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Curriculum vitae

AMIT KUMAR
403, Mata Gali
Azad Market
Delhi-110006
Email Id:-amitkumar11679@gmail.com Mobile:-9311454720

Career Objectives
To join a professionally managed hospital where there will be a chance to learn,
grow and excel and to be an integral part of your esteemed hospital and help
hospital through personal development and put in the best of my efforts and
knowledge acquired till date.

Role of Editor in New Media
Arpit Agarwal
Shailesh J. Mehta School of Management IIT Bombay April
2009 ii
Certificate
This is to certify that the project entitled Role of Editor in New Media is the bona-fide work of
Mr. Arpit Agarwal (Roll No. 07927804) of Shailesh J. Mehta School of Management, Indian
Institute of Technology Bombay, and has been completed in the partial fulfilment of the
requirements for the degree of Master of Management to him. Project Supervisor Prof.
Shishir. K. Jha .... Internal Examiner and Chairperson Prof. (Ms.)
Sharmila .... Date: iii
Table of Contents
Certificate............................................................................................................................................ ii
Table of Contents ............................................................................................................................... iii
1. Abstract ............................................................................................................................... 1
2. Role of Editor in media ...................................................................................................... 2
2.1 Functions of media .................................................................................................................. 2
2.2 How does mass media work? .................................................................................................. 3
2.3 Public Sphere .......................................................................................................................... 5
2.4 Universal Intake ...................................................................................................................... 6
2.5 Need for filtering ..................................................................................................................... 6
2.5.1 Filtering for potential political relevance ...................................................................................... 7
2.5.2 Filtering for Accreditation ........................................................................................... .................. 8
2.6 Synthesis of public opinion ..................................................................................................... 8
3. Issues with traditional media: Opportunity for new media .............................................. 10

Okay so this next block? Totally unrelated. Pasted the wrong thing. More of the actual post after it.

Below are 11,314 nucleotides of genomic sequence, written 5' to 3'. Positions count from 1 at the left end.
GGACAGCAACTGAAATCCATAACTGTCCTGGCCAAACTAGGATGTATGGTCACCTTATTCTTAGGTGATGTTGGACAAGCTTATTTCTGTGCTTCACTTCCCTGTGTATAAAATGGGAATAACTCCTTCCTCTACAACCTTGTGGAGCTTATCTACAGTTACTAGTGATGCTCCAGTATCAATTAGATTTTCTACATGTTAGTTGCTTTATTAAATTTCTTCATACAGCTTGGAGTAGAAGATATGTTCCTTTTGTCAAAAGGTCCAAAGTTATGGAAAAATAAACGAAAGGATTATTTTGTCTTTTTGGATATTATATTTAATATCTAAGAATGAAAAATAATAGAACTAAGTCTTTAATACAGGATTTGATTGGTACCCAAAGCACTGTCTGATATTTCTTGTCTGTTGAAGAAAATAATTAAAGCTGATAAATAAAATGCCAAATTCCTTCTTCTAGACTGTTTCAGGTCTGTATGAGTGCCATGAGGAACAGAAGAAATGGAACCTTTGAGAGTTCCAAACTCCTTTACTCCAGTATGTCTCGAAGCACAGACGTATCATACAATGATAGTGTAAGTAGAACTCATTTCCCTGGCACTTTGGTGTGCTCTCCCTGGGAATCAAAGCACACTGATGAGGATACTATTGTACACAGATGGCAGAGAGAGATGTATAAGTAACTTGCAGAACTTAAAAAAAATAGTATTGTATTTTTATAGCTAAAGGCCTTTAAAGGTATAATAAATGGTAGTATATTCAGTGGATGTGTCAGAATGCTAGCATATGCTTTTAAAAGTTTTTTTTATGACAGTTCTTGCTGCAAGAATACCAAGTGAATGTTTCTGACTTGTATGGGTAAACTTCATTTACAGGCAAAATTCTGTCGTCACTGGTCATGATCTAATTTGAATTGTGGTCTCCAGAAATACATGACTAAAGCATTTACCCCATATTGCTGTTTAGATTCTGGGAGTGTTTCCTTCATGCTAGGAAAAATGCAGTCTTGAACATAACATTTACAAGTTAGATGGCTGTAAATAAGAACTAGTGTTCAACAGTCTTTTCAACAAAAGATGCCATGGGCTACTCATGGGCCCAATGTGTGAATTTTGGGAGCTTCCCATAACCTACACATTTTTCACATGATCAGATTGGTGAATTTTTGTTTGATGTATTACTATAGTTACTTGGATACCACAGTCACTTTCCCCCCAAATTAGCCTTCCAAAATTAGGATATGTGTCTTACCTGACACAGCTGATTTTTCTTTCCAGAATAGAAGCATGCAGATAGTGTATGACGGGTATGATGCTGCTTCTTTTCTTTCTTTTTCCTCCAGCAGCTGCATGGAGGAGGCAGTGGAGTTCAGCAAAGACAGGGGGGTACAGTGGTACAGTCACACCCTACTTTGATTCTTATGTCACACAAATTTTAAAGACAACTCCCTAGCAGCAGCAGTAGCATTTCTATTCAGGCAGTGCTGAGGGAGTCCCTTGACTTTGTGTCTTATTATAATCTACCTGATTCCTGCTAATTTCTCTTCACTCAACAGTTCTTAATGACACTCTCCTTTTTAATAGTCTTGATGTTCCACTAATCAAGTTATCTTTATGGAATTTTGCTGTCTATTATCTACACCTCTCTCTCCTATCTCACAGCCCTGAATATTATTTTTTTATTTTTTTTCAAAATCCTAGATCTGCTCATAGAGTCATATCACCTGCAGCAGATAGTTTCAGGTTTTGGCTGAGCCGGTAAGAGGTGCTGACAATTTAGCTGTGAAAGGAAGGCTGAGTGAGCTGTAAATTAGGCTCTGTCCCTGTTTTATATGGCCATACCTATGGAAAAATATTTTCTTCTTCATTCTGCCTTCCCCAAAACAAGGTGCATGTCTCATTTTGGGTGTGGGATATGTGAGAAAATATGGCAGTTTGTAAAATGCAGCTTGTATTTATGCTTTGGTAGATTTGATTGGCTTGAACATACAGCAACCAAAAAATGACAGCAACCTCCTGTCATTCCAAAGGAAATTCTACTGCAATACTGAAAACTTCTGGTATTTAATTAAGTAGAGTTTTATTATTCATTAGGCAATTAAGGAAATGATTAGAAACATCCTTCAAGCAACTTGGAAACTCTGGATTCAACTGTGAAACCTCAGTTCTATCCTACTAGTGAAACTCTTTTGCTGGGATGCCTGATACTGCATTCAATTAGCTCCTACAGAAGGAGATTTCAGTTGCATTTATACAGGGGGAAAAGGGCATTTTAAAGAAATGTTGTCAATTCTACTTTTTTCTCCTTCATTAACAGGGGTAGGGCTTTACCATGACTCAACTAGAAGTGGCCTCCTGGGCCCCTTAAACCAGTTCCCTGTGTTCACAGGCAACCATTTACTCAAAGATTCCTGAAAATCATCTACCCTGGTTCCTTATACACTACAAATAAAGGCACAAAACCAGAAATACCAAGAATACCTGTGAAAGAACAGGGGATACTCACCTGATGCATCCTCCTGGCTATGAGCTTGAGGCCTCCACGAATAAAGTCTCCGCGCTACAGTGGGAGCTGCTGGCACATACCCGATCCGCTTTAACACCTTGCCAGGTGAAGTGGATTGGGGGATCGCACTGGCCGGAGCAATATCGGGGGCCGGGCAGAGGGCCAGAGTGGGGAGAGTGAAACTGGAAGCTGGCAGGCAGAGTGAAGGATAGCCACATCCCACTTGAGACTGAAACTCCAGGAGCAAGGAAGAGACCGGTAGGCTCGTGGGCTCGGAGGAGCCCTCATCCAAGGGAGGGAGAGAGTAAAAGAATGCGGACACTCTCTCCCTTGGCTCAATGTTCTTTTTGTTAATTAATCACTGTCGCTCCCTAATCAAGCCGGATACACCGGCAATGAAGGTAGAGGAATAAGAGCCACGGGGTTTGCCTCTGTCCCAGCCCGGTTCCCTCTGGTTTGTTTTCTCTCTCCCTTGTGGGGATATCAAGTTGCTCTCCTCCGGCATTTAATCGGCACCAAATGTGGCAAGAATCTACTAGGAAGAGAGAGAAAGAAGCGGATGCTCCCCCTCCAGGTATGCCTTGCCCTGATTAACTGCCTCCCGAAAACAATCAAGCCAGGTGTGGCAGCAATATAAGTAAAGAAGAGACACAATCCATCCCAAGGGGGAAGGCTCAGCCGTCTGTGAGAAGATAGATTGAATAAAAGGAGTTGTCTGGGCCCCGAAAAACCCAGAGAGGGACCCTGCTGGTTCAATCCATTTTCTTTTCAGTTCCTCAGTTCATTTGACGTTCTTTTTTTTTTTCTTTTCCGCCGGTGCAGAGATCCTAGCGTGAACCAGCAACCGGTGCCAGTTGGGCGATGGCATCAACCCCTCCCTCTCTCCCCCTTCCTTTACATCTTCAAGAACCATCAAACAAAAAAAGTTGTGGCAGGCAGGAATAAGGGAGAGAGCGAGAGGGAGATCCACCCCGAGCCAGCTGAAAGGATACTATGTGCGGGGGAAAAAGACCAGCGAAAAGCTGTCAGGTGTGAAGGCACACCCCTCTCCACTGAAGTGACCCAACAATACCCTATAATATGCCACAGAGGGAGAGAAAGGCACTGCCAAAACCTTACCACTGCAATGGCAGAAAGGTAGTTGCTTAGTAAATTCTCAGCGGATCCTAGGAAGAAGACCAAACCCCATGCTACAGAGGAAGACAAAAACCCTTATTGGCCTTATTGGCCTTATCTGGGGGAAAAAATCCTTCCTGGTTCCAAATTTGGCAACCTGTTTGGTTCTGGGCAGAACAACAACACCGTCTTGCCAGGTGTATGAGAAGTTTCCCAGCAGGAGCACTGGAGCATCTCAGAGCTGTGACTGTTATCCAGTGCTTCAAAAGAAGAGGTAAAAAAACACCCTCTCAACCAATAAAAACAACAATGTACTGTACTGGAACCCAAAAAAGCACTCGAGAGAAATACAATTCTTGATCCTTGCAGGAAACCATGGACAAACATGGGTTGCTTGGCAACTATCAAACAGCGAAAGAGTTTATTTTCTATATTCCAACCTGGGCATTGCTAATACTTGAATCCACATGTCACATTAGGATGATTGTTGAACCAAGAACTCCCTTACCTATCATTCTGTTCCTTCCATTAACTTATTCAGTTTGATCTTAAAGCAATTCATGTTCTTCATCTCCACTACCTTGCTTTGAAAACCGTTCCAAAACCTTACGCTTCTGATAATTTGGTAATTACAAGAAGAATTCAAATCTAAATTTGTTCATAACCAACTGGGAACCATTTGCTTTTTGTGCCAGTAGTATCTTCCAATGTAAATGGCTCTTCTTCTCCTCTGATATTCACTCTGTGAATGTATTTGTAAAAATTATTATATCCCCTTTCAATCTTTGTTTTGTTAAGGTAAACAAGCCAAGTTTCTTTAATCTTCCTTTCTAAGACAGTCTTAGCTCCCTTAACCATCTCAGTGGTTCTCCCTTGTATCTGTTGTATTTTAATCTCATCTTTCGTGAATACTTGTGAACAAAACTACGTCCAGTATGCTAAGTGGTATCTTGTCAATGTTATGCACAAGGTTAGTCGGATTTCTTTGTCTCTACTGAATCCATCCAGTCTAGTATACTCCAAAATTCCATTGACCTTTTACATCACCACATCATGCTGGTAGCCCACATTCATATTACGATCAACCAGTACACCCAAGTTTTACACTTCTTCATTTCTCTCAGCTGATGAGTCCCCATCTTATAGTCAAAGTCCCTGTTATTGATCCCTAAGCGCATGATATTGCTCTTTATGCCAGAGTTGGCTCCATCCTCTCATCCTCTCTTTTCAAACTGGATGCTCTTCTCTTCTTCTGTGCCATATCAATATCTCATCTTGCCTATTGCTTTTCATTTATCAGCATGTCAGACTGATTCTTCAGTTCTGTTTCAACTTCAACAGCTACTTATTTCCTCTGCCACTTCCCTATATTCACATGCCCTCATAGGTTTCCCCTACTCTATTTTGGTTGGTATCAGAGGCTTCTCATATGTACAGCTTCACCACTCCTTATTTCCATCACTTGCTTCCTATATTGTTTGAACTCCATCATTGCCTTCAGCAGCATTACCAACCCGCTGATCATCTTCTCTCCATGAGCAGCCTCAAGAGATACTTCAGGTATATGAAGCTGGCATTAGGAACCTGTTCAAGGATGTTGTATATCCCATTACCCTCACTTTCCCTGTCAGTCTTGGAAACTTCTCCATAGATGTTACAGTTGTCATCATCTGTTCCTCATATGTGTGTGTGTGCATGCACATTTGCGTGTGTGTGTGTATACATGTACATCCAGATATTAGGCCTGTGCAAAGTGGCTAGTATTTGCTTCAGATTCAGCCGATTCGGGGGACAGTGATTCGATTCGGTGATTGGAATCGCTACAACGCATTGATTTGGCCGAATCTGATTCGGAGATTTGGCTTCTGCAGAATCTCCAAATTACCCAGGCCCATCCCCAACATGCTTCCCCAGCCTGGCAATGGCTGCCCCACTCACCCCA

3.1.1 The traditional mass media model ............................................................................................... 10
3.2 Changing nature of media ..................................................................................................... 11
3.2.1 Response of political institutions ....................................................................................... ......... 13
3.3 The role of journalism in a democracy .................................................................................. 13
3.4 Advantages of the mass media model ................................................................................... 15
3.5 Opportunity for New Media .................................................................................................. 16
3.6 Definition of New Media ...................................................................................................... 17
3.7 Characteristics of new media ................................................................................................ 19
3.8 How do new media work? ..................................................................................................... 21
3.9 Will new media replace traditional media? ........................................................................... 22
4. Gatekeeping and Agenda Setting in the New Media Era ................................................. 24
4.1 Gatekeeping ........................................................................................................................... 24
4.1.1 History and Orientation ............................................................................................... ................ 24
4.1.2 Core Assumptions and Statements .............................................................................................. 25
4.1.3 Scope and Application ................................................................................................. ............... 25
4.1.4 Example ...................................................................................................................................... 26